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  25.  24
    Rationale for a Pragma-Dialectical Perspective.Rob Grootendorst, Frans Eemeren & Frans H. van Eemeren - 2015 - In Scott Jacobs, Sally Jackson, Frans Eemeren & Frans H. van Eemeren (eds.), Reasonableness and Effectiveness in Argumentative Discourse. Springer Verlag. pp. 271-291.
  26. The Definability of Objective Becoming in Minkowski Spacetime.Rob Clifton & Mark Hogarth - 1995 - Synthese 103 (3):355 - 387.
    In his recent article On Relativity Theory and Openness of the Future (1991), Howard Stein proves not only that one can define an objective becoming relation in Minkowski spacetime, but that there is only one possible definition available if one accepts certain natural assumptions about what it is for becoming to occur and for it to be objective. Stein uses the definition supplied by his proof to refute an argument due to Rietdijk (1966, 1976), Putnam (1967) and Maxwell (1985, 1988) (...)
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  27.  86
    Kinmaking, Progeneration, and Ethnography.Rob Wilson - 2022 - Studies in the History and Philosophy of Science 91:77-85.
    Philosophers of biology and biologists themselves for the most part assume that the concept of kin is progenerative: what makes two individuals kin is a direct or indirect function of reproduction. Derivatively, kinship might likewise be presumed to be progenerative in nature. Yet a prominent view of kinship in contemporary cultural anthropology is a kind of constructivism or performativism that rejects such progenerativist views. This paper critically examines an influential line of thinking used to critique progenerativism and support performativism that (...)
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  28.  19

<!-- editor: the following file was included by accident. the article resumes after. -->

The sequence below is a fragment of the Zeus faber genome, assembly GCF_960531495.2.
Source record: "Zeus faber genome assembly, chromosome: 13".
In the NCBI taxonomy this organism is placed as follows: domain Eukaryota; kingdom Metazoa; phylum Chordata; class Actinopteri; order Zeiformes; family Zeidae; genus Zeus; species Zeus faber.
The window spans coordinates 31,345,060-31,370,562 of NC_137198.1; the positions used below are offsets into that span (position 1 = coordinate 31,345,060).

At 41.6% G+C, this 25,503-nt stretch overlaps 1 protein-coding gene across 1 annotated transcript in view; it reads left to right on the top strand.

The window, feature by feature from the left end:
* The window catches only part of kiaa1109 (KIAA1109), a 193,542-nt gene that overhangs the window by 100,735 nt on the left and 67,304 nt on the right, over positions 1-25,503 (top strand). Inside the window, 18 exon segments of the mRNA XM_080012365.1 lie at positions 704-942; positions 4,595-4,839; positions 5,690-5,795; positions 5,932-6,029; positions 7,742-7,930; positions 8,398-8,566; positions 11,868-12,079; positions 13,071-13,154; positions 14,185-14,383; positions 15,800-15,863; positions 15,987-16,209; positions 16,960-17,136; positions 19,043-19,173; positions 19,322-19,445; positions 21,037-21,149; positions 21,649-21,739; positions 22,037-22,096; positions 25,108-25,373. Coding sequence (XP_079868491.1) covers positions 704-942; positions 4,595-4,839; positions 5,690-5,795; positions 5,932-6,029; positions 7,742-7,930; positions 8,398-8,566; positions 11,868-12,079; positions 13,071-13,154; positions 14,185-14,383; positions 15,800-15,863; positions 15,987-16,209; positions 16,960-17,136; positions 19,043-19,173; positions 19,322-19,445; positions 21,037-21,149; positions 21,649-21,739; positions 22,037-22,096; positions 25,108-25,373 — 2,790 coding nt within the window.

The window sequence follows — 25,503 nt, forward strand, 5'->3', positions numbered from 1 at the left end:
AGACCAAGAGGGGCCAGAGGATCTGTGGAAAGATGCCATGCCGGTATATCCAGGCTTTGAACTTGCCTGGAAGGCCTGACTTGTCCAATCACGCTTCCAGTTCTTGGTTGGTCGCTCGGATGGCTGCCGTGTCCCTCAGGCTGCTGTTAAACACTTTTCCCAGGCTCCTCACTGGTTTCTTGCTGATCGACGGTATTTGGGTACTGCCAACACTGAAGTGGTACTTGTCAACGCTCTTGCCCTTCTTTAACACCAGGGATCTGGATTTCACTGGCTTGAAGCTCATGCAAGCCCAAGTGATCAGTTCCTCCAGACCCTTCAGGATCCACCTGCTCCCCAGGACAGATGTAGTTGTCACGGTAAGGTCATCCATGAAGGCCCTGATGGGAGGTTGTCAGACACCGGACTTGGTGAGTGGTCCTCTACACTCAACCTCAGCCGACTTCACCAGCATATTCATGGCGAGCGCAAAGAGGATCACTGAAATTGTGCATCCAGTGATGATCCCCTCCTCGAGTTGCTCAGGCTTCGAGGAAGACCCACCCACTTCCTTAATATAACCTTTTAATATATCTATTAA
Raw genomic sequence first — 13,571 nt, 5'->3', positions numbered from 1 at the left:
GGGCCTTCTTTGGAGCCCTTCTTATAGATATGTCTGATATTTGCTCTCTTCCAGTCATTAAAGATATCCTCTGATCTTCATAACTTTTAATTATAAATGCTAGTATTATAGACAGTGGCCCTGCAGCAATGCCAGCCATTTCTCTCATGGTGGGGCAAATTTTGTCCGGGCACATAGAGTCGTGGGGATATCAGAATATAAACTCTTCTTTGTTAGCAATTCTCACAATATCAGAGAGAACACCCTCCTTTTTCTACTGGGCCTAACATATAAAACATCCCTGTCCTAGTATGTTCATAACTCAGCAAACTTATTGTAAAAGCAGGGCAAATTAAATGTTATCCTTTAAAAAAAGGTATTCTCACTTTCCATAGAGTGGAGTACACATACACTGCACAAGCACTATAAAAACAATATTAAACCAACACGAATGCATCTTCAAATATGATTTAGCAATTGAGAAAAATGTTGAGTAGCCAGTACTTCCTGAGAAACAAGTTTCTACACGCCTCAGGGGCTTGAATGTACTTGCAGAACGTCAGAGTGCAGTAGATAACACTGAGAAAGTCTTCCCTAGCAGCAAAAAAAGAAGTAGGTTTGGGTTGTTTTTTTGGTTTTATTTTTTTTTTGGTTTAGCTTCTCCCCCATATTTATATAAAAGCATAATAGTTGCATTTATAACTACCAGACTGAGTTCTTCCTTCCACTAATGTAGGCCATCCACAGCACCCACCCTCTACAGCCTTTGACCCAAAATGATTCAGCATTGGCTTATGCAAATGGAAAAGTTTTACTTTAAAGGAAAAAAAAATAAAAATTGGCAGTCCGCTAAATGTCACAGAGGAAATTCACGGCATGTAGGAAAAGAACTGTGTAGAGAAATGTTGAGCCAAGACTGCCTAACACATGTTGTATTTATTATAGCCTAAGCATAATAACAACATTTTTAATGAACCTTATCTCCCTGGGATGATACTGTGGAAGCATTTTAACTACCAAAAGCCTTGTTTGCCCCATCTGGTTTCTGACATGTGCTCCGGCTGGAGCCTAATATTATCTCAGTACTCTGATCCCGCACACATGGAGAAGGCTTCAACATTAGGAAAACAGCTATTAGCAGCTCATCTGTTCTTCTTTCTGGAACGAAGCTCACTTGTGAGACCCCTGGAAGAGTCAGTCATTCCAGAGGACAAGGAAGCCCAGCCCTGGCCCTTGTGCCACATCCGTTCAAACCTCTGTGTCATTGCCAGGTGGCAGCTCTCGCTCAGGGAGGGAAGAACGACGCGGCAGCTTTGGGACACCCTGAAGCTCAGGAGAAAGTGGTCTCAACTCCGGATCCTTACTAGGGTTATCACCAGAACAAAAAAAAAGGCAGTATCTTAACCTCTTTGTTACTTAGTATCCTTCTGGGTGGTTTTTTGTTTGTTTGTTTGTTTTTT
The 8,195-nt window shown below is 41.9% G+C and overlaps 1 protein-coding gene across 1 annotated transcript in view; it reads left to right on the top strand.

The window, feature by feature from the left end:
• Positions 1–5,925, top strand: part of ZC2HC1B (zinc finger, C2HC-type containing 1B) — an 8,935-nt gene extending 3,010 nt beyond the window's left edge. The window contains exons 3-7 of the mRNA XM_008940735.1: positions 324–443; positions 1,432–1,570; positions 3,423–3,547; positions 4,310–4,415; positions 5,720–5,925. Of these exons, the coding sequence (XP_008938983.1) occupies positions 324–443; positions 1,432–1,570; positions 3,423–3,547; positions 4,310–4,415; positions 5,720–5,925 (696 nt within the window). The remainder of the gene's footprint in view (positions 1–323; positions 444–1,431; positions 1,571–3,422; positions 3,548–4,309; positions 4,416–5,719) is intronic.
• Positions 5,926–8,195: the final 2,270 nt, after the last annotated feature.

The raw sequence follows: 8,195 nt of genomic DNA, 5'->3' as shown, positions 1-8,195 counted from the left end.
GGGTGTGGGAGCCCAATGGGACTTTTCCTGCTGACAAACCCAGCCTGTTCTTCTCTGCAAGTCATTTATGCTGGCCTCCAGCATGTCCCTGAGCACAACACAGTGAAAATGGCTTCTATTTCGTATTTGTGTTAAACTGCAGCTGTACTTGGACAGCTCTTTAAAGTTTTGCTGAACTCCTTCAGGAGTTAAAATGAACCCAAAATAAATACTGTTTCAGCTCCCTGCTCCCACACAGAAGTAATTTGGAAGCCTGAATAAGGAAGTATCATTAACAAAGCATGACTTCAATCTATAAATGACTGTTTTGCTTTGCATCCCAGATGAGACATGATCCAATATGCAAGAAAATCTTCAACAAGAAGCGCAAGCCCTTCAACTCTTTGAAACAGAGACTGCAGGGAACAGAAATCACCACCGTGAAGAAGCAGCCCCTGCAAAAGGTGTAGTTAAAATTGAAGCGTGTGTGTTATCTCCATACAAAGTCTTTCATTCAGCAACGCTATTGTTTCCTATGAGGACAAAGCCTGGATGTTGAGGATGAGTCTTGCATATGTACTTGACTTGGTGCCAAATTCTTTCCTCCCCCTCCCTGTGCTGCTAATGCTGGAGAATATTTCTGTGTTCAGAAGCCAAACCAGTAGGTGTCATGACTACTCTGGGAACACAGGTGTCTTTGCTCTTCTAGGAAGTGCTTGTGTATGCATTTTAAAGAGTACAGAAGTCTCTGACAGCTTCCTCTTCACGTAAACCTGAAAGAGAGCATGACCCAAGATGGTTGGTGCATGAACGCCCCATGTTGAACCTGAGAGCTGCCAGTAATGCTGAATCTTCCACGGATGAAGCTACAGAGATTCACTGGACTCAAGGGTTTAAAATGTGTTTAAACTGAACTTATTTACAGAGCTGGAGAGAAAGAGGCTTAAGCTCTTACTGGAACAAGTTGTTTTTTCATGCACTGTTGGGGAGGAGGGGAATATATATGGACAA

Mixed Methods Research: What It is and What It Could Be.Rob Timans, Paul Wouters & Johan Heilbron - 2019 - Theory and Society 48 (2):193-216.
    Combining methods in social scientific research has recently gained momentum through a research strand called Mixed Methods Research. This approach, which explicitly aims to offer a framework for combining methods, has rapidly spread through the social and behavioural sciences, and this article offers an analysis of the approach from a field theoretical perspective. After a brief outline of the MMR program, we ask how its recent rise can be understood. We then delve deeper into some of the specific elements that (...)
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  29.  13
    The Reification of Value: Robust Realism and Alienation.Rob Compaijen & Michiel Meijer - 2021 - International Journal of Philosophical Studies 29 (3):275-294.
    This paper explores the relation between metaethical reflection and value experience, and does so by focusing on robust realism. Robust realism is typically criticized for its ontological and epist...
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  30. The Substance View: A Critique (Part 3).Rob Lovering - 2017 - Bioethics 31 (4):305-312.
    In my articles ‘The Substance View: A Critique’ and ‘The Substance View: A Critique,’ I raise objections to the substance view, a theory of intrinsic value and moral standing defended by a number of contemporary moral philosophers, including Robert P. George, Patrick Lee, Christopher Tollefsen, and Francis Beckwith. In part one of my critique of the substance view, I raise reductio-style objections to the substance view's conclusion that the standard human fetus has the same intrinsic value and moral standing as (...)
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  31.  56
    Thirty Years of Social Accounting, Reporting and Auditing: What (If Anything) Have We Learnt?Rob Gray - 2001 - Business Ethics, the Environment and Responsibility 10 (1):9–15.